I suppose I was bored and dumb enough to announce that to the universe. Whatever the reason, my headaches, after being exactly the same for over twenty-five years, decided to change in nature.
I have had all the tests necessary to tell me several things:
1. I don’t have an aneurysm, high blood pressure, a brain tumor, or an alien seed pod silently waiting to kill me. (So the good news is that this won’t kill me! Yay!)
2. Medical science has no idea why my migraines would suddenly change in nature. The official word from the leading headache clinic in the country was “Sometimes that happens.” (Yep. Still a practice.)
3. All those doctors who told me my migraines would stop after menopause were either bald face lying, drunk, or attempting to use anecdotal evidence to provide their suffering patients with desperate kernels of hope because they simply couldn’t stand to look them in the eye and tell them they would live like this forever. (I would like to think the latter, as it indicates an inherent kindness and gentleness of spirit instead of malpractice.)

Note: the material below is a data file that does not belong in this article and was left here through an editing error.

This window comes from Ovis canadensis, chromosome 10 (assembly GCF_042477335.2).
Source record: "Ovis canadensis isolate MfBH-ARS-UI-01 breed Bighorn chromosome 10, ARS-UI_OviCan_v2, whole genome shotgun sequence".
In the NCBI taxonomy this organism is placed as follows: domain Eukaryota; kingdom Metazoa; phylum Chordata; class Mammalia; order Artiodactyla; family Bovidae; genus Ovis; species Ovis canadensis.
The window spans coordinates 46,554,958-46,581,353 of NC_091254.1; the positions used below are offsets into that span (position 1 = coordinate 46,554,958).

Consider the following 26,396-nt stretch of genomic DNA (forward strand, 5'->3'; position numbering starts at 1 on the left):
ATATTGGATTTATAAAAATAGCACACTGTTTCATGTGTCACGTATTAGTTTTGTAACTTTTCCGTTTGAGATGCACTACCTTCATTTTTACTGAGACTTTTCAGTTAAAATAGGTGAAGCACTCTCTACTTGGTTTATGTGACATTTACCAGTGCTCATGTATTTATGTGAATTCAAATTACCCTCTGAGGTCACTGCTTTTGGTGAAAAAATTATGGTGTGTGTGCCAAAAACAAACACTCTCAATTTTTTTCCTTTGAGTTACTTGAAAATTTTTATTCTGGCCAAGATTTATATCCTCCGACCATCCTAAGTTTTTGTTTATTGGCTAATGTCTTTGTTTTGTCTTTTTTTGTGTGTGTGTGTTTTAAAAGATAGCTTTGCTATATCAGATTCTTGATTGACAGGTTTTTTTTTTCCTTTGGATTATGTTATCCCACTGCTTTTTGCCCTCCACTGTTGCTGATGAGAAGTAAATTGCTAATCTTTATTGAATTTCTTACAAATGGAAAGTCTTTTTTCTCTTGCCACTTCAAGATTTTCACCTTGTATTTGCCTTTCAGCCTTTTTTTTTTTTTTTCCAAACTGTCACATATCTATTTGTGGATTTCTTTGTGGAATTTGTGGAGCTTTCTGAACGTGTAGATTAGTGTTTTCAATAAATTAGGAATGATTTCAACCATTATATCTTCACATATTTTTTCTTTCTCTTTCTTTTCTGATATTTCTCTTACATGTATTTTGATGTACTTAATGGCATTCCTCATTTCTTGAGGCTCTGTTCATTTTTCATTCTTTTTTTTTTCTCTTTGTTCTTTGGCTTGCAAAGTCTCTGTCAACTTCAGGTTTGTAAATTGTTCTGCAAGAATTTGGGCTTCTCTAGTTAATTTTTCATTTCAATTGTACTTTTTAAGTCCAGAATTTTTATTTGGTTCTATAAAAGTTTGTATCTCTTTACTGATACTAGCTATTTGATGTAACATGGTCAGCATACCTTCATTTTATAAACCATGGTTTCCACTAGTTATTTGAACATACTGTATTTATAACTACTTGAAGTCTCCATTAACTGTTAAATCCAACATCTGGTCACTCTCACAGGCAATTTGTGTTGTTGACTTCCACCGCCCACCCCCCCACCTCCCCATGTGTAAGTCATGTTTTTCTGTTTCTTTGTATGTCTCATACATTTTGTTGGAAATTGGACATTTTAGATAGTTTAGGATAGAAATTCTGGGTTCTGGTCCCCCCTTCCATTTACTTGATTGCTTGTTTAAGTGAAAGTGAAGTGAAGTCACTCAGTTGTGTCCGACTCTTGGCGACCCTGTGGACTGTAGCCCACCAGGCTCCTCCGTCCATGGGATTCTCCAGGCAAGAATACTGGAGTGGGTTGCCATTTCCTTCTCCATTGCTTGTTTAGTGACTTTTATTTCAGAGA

Now I not only get my usual headaches, but I also get randomly punched in one side of my face several times throughout the day by an invisible boxer. (If this continues and I get better at ignoring it maybe I have a chance at being a contender!)
But wait, there is good news! After several massages from people and one hell of a massage chair it would seem that the punching sensation on the left side of my face is somehow connected to my right shoulder blade. (Don’t ask me how, my doctors don’t even know how.)
So I have a plan. I will somehow convince my insurance company that it will be cheaper and more effective for them to buy me a $3500.00 massage chair than it will to keep filling $1800.00 prescriptions each month for medications that really aren’t all that effective.
Then I can sit in the massage chair several times a day and see if being beaten about by a robotic shiatsu master can cure what ails me. Massage chair for the win!
Of course, my plan hinges on somehow making an insurance company see the reasonableness of spending $3500.00 on a preventative treatment as opposed to tens of thousands of dollars on abortive medications that don’t work.
What are the odds?